Going retro

I was at home, trying to get in the zone, when the phone rang.

"Where are you? The Retro Rodeo is about to start. Everybody's in the water."

It was an anxious friend calling from her cell phone down at the river.

"It wasn't supposed to start for an hour," I answered, bewildered as I glanced at my watch which registered a few minutes before noon.

"I don't know, but it's starting now, you better get down here," she said before hanging up.

I sat dumbfounded, phone in hand, on my front stairs. A few feet away, the glue was still drying on the freshly applied pads in my boat. I cursed myself for ditching out on the post-registration "mandatory" meeting earlier that morning, where they obviously announced the time change.

I was briefly tempted by the idea of missing out on the whole thing, thus saving myself imminent public humiliation. But I knew if I didn't show, the long-term social repercussions would be even greater. See, a few weeks before, in a beer-assisted fit of stupidity, I publicly blabbed my intentions to enter Animas River Day's Retro Rodeo to anyone who would listen. I'm not sure what triggered the decision, since I am by no means an official old school boater. Sure, my first boat, which was bought new, was longer than 10 feet. But real old schoolers, you know, the ones who paddled fiberglass Hollowforms using a paddle made from a kit, would be insulted that I even breathed the words "old school" in their presence. Blame it instead on a bizarre fixation with all things old and hopelessly unhip. How else could you explain the fact that I own a 1975 Dodge Tradesman with green shag or that I once skied on boards bought from a thrift store bargain bin. Not that any of these endeavors proved successful. One of the last times we tried to start the van it caught on fire, and after three runs on the skis, the bindings came off, sending the skis skittering down a crowded run never to be seen again.

So, it was only natural that as soon as my buzz wore off, I realized this, too, would likely end in disaster. Not only was I a miserably mediocre boater with an occasionally horrendous back deck roll, but I had never competed in any sort of athletic competition in my life let alone one in front of hundreds of my fellow townspeople. I got gripped just thinking about running Smelter, and now I was going to throw myself in there willingly? I immediately set about trying to back out.

"What if I swim?" I asked, pleading for mercy from those who had witnessed my foolish declaration.

But they all agreed that if I swam in front of the whole town, it would just be that much funnier. My husband, being my staunchest supporter and the one who usually derives most pleasure from my carnage, agreed to coach me in the few days I had to train. He even offered up the usage of his first boat, a Dagger Animas, which at 10-feet, 5-inches was well over the 9-foot minimum to enter the rodeo. For the next few nights, I became intimately reacquainted with big boat paddling. Slipping into the cavernous cockpit, I felt strangely detached from the bow of the Animas, which on second thought would have been more appropriately named the Dagger Orca. I balked at the fact that I once paddled something so long and unwieldy. As I pushed off from shore, I'm pretty sure I heard a fog horn whistle blow. I did a practice roll for good luck and then, with a giant sweep, pointed her downstream and did a silent prayer for anyone who might be playing in the hole when my 45 pounds of crosslink polyethylene came barging through.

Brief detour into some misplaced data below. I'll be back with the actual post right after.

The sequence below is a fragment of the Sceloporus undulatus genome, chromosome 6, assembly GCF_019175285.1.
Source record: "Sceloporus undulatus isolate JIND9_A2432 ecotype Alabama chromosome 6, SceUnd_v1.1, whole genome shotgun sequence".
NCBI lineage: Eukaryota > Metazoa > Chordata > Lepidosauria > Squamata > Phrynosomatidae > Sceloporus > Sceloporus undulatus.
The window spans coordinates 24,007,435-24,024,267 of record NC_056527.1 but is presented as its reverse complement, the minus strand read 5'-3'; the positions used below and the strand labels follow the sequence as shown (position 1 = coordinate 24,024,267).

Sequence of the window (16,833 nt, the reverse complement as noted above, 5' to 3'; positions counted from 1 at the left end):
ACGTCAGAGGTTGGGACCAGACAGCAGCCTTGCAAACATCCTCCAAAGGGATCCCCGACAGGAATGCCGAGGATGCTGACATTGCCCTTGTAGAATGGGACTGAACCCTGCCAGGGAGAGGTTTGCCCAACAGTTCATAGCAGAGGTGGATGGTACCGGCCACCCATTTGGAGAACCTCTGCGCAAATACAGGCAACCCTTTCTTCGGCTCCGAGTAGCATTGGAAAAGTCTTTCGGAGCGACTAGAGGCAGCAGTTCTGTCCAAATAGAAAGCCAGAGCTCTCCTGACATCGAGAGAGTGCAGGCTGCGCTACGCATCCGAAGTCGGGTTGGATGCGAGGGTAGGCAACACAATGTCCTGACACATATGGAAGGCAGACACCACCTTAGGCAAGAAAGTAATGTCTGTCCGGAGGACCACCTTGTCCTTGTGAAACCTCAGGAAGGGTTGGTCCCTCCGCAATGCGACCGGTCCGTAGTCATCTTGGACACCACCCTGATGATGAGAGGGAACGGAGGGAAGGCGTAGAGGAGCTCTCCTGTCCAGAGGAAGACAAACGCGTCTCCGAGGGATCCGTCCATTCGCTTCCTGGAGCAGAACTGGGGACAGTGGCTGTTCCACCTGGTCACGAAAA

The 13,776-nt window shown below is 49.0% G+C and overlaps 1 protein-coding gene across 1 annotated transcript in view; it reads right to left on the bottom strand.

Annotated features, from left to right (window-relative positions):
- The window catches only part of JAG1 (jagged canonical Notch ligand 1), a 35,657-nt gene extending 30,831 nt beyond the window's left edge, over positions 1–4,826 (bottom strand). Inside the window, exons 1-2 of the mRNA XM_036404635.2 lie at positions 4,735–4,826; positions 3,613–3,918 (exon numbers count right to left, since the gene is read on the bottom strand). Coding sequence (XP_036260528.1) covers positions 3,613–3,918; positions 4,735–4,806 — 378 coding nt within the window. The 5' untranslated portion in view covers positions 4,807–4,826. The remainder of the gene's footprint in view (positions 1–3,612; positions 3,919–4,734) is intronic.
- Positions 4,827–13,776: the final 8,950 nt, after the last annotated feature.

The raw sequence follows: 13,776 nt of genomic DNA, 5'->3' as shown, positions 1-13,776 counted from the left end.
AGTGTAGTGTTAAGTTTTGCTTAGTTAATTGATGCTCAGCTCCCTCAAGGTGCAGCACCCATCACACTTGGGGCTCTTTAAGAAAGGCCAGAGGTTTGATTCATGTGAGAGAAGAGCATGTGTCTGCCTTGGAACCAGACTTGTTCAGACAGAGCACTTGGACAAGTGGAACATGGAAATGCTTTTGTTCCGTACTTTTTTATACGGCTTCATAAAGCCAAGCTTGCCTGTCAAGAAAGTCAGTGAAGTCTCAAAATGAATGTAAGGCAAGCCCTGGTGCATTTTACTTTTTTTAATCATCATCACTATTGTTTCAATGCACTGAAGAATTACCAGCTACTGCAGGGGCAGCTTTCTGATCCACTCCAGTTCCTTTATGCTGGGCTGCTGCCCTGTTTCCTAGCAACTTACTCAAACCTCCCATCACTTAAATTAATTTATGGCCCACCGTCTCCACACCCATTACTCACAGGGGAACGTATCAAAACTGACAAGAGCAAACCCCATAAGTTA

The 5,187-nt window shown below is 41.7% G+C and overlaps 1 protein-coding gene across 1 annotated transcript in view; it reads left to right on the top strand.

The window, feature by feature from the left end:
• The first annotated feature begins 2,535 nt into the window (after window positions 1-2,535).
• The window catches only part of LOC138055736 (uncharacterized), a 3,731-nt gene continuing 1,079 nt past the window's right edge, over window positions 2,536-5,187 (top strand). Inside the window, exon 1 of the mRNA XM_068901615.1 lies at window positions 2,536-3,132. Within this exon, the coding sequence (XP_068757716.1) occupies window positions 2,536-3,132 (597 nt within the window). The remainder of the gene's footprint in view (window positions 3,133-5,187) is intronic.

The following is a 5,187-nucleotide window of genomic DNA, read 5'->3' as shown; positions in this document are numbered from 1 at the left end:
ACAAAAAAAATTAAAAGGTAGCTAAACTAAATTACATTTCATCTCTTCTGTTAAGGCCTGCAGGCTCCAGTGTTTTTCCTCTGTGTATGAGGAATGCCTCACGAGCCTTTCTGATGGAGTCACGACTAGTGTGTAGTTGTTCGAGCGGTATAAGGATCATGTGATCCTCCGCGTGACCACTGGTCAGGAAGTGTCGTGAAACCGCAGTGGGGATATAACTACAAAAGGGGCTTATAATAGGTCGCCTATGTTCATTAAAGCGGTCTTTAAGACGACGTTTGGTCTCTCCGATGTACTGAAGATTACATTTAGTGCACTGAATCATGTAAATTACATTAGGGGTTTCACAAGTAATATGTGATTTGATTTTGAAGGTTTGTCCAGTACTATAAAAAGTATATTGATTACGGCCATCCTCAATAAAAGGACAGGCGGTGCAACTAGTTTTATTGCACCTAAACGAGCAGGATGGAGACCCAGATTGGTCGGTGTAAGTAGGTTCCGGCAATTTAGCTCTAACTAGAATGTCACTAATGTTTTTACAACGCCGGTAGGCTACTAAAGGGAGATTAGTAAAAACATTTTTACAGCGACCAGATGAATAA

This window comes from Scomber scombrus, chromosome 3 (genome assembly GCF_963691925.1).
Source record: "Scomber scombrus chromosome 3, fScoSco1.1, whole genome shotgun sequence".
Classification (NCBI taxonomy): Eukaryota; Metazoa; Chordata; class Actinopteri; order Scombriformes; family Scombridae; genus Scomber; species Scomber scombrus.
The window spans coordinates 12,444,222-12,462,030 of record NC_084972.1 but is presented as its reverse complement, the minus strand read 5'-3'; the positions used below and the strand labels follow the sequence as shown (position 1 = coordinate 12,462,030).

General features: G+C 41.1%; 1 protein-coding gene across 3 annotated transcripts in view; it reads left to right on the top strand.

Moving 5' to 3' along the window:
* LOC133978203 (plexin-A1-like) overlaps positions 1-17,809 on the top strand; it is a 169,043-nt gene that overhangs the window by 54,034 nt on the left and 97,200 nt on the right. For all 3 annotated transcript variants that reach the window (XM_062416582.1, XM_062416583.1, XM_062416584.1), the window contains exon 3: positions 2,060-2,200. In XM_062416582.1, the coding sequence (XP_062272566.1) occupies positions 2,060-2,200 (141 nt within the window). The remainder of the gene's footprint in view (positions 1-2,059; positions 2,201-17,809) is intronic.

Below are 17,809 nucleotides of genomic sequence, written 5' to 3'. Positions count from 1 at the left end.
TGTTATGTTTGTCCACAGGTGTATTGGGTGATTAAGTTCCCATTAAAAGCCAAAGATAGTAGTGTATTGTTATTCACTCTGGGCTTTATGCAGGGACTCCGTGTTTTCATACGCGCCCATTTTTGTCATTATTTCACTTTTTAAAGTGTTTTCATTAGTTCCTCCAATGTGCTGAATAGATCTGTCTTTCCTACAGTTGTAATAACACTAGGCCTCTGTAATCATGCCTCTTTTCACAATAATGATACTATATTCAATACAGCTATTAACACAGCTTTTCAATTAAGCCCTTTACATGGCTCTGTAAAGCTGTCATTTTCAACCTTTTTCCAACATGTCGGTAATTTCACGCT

The good news from the training sessions was that no one got hurt. The bad news was that no matter how hard I paddled, I could not sink that enormous nose for the one move that was sure to win me points (and the only one I was remotely capable of): the super endo.

Naturally, this fact came into play that morning as I considered flaking out. Fortunately, my adrenaline which had been simmering on low all morning, kicked into overdrive, making up for any indecisiveness. I realized I had come too far in my big boat paddling career to let it all slip away. Besides, I had registered under a pseudonym, so even if I did flail as badly as anticipated, it really wouldn't be me. It would be Misty Mountaintops, a shadowy paddler from parts unknown, possibly the East.

I called to Sean to help me lift the boat onto the car and drive me to the Santa Rita parking lot, where I quickly changed into my paddling gear. I then shouldered my massive craft and huffed it up the bike bath, trying not to take out any small children in the process.

When I arrived, the first heat was under way. I sized up my competition as I waited in the eddy for my turn. It soon became apparent that the trashing was going to be worse than I expected. Not only was I up against world `FCber kayaker Eric Jackson, but a guy in a Hurricane wearing nothing but a life vest and water wings. I was definitely going to need the super endo, maybe a pirouette to cinch the title.

I summoned the powers of the river gods as I headed into the hole. But my boat was like a giant useless purple and blue appendage, and I was squirted out the sides like a huge watermelon seed. My second attempt was better, as I miraculously managed an unanticipated back surf, a classic retro move if ever there was one. Unfortunately, my moment of greatness was followed by one of my aforementioned heinous back deck rolls. By the time I regained composure, I was half-way down the river, which would explain why I missed the announcer paging Misty Mountaintops for the third and final heat.

Needless to say, the guy in the water wings won. But I came in a close fifth, right behind the other participants and someone's dog. As for Misty, I never saw her again after that day. Rumor has it she went into retirement, saying something about having to tune up that old Dodge van.

Missy Votel




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